JOURNALIST: On the industrial relations changes, the Government’s justification for allowing companies to go below is that they might be in financial distress. Do the additional cases that we are seeing make the Government’s case for it?
ALBANESE: No, it makes the opposite. What the Government is putting forward is, in the legislation, you have to look at the legislation and what it actually says, because that is the law that they want to put into place. The law that they want is that any business impacted by the coronavirus pandemic can implement these changes. The fact is that every business in Australia has been impacted, every Australian has been impacted, every family, every worker, every business. It would be across the board, these cuts could be allowed to happen, and that’s consistent with a Government that’s presided over stagnant wages ever since it came to office.
JOURNALIST: The former prosecutor of the Nazi war crimes fears Australian police don’t have the appropriate expertise to pursue Afghanistan allegations and wants Army’s chain of command re-examined, does Labor agree?
ALBANESE: Justice Brereton put forward in his recommendations a clear argument for police prosecutions to occur. We support the recommendations arising from the Brereton report and we also say that we are certain that, if any further resources are required, they should be requested and they should be granted and I’m confident that the Government would do that.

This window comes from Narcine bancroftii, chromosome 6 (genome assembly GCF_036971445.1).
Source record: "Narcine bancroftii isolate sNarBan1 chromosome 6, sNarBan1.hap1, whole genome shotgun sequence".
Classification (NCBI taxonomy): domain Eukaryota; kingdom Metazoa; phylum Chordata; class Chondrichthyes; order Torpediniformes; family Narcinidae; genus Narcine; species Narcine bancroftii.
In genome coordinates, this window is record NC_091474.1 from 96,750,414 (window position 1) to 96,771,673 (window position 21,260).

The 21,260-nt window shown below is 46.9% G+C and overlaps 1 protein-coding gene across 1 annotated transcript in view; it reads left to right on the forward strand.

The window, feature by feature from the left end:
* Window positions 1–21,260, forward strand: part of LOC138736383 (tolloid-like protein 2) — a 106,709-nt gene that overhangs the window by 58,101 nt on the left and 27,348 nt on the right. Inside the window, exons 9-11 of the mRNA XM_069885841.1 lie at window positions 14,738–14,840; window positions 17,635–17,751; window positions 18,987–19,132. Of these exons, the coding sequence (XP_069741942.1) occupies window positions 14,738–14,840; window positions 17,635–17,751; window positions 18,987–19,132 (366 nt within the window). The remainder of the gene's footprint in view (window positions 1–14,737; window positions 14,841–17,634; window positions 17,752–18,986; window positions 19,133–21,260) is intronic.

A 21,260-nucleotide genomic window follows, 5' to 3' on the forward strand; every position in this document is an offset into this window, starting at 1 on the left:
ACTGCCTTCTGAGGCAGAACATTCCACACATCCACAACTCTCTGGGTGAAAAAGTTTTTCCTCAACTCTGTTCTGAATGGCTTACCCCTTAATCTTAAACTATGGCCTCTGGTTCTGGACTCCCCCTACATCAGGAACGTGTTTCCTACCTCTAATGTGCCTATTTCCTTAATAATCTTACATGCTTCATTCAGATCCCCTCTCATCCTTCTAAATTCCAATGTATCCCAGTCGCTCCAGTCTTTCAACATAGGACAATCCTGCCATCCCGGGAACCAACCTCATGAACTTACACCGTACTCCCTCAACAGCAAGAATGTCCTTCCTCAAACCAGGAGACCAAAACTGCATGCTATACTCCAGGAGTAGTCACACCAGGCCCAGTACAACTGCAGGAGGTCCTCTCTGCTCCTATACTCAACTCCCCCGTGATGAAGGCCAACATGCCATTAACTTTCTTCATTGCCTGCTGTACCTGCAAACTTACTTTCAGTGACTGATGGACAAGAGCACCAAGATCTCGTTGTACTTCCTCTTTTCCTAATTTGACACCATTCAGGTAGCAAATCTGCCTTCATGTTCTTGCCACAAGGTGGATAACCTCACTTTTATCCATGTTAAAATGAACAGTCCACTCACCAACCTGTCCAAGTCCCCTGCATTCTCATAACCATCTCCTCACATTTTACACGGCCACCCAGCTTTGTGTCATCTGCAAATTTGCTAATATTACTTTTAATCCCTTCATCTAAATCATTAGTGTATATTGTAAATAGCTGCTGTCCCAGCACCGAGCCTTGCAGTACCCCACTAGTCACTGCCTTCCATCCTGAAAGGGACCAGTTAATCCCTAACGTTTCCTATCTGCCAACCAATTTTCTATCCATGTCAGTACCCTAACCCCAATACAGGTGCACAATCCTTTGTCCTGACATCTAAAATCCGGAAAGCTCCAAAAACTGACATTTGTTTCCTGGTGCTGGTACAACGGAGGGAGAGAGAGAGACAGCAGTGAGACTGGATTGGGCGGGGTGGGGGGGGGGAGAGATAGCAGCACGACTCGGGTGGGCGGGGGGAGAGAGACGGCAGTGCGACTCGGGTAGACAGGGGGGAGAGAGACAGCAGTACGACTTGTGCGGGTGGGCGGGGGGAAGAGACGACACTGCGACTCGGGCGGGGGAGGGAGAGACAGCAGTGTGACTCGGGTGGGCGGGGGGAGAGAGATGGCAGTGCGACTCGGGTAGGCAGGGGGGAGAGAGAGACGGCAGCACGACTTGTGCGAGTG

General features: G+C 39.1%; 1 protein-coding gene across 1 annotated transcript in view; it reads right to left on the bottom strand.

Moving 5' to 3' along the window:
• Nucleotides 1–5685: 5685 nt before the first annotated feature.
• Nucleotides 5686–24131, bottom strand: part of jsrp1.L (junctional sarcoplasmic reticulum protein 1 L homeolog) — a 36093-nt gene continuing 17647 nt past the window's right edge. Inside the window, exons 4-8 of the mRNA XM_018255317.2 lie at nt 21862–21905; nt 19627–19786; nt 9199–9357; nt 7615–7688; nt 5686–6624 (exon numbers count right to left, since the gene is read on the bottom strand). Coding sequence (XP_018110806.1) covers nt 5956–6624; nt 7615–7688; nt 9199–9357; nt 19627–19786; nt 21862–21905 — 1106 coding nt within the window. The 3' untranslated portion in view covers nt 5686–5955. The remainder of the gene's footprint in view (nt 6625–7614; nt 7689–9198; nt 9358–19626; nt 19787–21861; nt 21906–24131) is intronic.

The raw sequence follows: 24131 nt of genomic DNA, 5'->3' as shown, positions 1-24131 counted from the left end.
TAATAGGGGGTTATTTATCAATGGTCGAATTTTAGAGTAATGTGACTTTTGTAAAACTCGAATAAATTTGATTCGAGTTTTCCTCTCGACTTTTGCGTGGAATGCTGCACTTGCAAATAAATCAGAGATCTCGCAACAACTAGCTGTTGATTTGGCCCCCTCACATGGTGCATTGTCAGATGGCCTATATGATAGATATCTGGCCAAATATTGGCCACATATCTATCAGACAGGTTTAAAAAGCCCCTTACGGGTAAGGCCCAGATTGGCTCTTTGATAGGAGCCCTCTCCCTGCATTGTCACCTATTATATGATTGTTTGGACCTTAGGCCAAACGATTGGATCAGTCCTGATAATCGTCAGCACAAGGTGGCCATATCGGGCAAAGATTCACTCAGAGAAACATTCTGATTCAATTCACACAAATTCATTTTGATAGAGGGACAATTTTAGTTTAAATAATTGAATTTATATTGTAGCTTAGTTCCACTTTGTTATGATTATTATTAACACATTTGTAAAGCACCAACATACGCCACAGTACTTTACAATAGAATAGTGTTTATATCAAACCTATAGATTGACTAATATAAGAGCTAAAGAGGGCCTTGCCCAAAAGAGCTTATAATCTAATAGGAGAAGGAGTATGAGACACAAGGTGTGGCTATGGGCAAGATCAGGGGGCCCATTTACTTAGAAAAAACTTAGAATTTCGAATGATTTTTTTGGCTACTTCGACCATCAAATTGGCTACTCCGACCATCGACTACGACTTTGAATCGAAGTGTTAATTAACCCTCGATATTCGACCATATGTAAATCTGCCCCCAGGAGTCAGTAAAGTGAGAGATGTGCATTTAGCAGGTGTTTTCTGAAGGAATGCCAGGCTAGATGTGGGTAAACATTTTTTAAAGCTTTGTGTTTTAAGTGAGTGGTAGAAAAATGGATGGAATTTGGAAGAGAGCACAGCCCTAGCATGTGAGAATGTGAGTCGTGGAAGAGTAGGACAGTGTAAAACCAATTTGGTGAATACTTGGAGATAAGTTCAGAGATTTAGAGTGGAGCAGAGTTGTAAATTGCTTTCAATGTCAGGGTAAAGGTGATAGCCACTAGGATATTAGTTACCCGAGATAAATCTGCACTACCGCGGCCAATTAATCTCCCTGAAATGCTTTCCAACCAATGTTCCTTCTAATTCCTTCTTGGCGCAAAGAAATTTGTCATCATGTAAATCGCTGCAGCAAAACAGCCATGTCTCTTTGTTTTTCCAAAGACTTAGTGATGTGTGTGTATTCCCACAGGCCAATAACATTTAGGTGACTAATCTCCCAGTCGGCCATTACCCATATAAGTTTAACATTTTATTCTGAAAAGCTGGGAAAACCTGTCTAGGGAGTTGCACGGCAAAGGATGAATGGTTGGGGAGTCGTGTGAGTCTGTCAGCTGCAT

JOURNALIST: What is the level that you would like to see JobKeeper and JobSeeker remain at and for how long?
ALBANESE: I would like to see JobKeeper stay where it is prior to today. For these cuts not to happen. And I wanted to see JobSeeker stay where it was before January 1 as well. There needs to be a withdrawal at some time in the future of additional payments in terms of JobKeeper support and JobSeeker, we never argued should be maintained at double the old Newstart rate. However, JobSeeker should be increased permanently, and the Government should announce that. We’re not going to let the Government off the hook between now and the next election by naming a figure.
JOURNALIST: Do you want it to remain at the level it was four days ago?
ALBANESE: Well, right now we oppose the cuts that occurred on January 1. I held a press conference on that day and I’m holding a press conference today saying that the JobKeeper payment should not be reduced, that these reductions are unwise. They will hurt individuals, they will hurt families but, importantly as well, they will hurt businesses by reducing economic activity at a time when we know there is still a major hand brake on the economy.
JOURNALIST: How should the Prime Minister and the Liberal Party respond to the revelations about Gladys Liu, Michael Sukkar and Haha Liu?
ALBANESE: By taking them seriously, which is what they haven’t done up to now. Michael Sukkar is a rolling problem for the Government. The only time he gets a run is in various forms of scandal, due to his priority, which seems to be branch-stacking and fundraising in the Victorian branch of the Liberal Party. Scott Morrison has done nothing about it, absolutely nothing. And he remains as the Assistant Treasurer and these allegations should be investigated properly. But if Scott Morrison remains true to form, it is a free-for-all for people in the Liberal and the National Party. There has been no action taken. I suggest that stands in stark contrast to the action which Labor took, myself as the Federal Labor Leader and Daniel Andrews as the Premier of Victoria on intervening into the Victorian branch to weed out problems that have been identified and exposed there.